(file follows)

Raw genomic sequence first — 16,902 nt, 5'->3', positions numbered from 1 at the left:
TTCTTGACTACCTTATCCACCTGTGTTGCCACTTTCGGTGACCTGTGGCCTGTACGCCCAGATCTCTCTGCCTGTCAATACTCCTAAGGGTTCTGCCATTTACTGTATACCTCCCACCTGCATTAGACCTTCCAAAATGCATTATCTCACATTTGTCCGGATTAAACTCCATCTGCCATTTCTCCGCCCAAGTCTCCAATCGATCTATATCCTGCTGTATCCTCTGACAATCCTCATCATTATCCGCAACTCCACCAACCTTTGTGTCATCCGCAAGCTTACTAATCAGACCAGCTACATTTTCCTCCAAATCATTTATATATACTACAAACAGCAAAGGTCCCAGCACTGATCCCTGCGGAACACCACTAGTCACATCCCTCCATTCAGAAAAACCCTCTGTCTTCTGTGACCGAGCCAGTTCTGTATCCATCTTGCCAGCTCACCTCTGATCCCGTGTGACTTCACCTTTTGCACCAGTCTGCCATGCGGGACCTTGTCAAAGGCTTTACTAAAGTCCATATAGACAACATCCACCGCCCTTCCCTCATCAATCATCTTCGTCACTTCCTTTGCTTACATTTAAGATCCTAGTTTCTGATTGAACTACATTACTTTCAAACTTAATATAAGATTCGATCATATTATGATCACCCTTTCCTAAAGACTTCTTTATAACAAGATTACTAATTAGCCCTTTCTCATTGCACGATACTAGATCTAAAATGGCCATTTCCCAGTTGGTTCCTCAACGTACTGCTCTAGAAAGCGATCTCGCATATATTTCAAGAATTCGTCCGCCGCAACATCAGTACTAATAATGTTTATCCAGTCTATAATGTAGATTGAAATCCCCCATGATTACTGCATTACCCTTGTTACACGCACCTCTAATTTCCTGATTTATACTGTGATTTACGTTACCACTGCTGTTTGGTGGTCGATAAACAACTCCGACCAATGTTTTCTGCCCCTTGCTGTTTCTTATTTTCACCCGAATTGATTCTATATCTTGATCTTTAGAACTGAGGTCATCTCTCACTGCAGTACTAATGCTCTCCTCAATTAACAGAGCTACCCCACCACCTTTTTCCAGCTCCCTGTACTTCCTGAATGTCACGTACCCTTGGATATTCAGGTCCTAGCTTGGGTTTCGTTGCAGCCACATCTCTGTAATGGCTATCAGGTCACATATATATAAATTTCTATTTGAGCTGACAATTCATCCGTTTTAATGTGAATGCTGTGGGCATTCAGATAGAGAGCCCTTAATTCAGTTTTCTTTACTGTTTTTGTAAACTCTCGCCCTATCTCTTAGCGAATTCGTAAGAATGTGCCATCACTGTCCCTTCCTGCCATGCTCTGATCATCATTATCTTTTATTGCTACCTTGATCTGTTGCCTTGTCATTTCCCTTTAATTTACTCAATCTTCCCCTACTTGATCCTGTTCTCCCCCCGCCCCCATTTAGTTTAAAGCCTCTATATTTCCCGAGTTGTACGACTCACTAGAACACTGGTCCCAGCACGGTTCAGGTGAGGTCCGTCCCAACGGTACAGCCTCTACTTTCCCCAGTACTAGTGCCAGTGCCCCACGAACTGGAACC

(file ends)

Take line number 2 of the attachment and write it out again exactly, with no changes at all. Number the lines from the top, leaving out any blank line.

TTCTTGACTACCTTATCCACCTGTGTTGCCACTTTCGGTGACCTGTGGCCTGTACGCCCAGATCTCTCTGCCTGTCAATACTCCTAAGGGTTCTGCCATTTACTGTATACCTCCCACCTGCATTAGACCTTCCAAAATGCATTATCTCACATTTGTCCGGATTAAACTCCATCTGCCATTTCTCCGCCCAAGTCTCCAATCGATCTATATCCTGCTGTATCCTCTGACAATCCTCATCATTATCCGCAACTCCACCAACCTTTGTGTCATCCGCAAGCTTACTAATCAGACCAGCTACATTTTCCTCCAAATCATTTATATATACTACAAACAGCAAAGGTCCCAGCACTGATCCCTGCGGAACACCACTAGTCACATCCCTCCATTCAGAAAAACCCTCTGTCTTCTGTGACCGAGCCAGTTCTGTATCCATCTTGCCAGCTCACCTCTGATCCCGTGTGACTTCACCTTTTGCACCAGTCTGCCATGCGGGACCTTGTCAAAGGCTTTACTAAAGTCCATATAGACAACATCCACCGCCCTTCCCTCATCAATCATCTTCGTCACTTCCTTTGCTTACATTTAAGATCCTAGTTTCTGATTGAACTACATTACTTTCAAACTTAATATAAGATTCGATCATATTATGATCACCCTTTCCTAAAGACTTCTTTATAACAAGATTACTAATTAGCCCTTTCTCATTGCACGATACTAGATCTAAAATGGCCATTTCCCAGTTGGTTCCTCAACGTACTGCTCTAGAAAGCGATCTCGCATATATTTCAAGAATTCGTCCGCCGCAACATCAGTACTAATAATGTTTATCCAGTCTATAATGTAGATTGAAATCCCCCATGATTACTGCATTACCCTTGTTACACGCACCTCTAATTTCCTGATTTATACTGTGATTTACGTTACCACTGCTGTTTGGTGGTCGATAAACAACTCCGACCAATGTTTTCTGCCCCTTGCTGTTTCTTATTTTCACCCGAATTGATTCTATATCTTGATCTTTAGAACTGAGGTCATCTCTCACTGCAGTACTAATGCTCTCCTCAATTAACAGAGCTACCCCACCACCTTTTTCCAGCTCCCTGTACTTCCTGAATGTCACGTACCCTTGGATATTCAGGTCCTAGCTTGGGTTTCGTTGCAGCCACATCTCTGTAATGGCTATCAGGTCACATATATATAAATTTCTATTTGAGCTGACAATTCATCCGTTTTAATGTGAATGCTGTGGGCATTCAGATAGAGAGCCCTTAATTCAGTTTTCTTTACTGTTTTTGTAAACTCTCGCCCTATCTCTTAGCGAATTCGTAAGAATGTGCCATCACTGTCCCTTCCTGCCATGCTCTGATCATCATTATCTTTTATTGCTACCTTGATCTGTTGCCTTGTCATTTCCCTTTAATTTACTCAATCTTCCCCTACTTGATCCTGTTCTCCCCCCGCCCCCATTTAGTTTAAAGCCTCTATATTTCCCGAGTTGTACGACTCACTAGAACACTGGTCCCAGCACGGTTCAGGTGAGGTCCGTCCCAACGGTACAGCCTCTACTTTCCCCAGTACTAGTGCCAGTGCCCCACGAACTGGAACC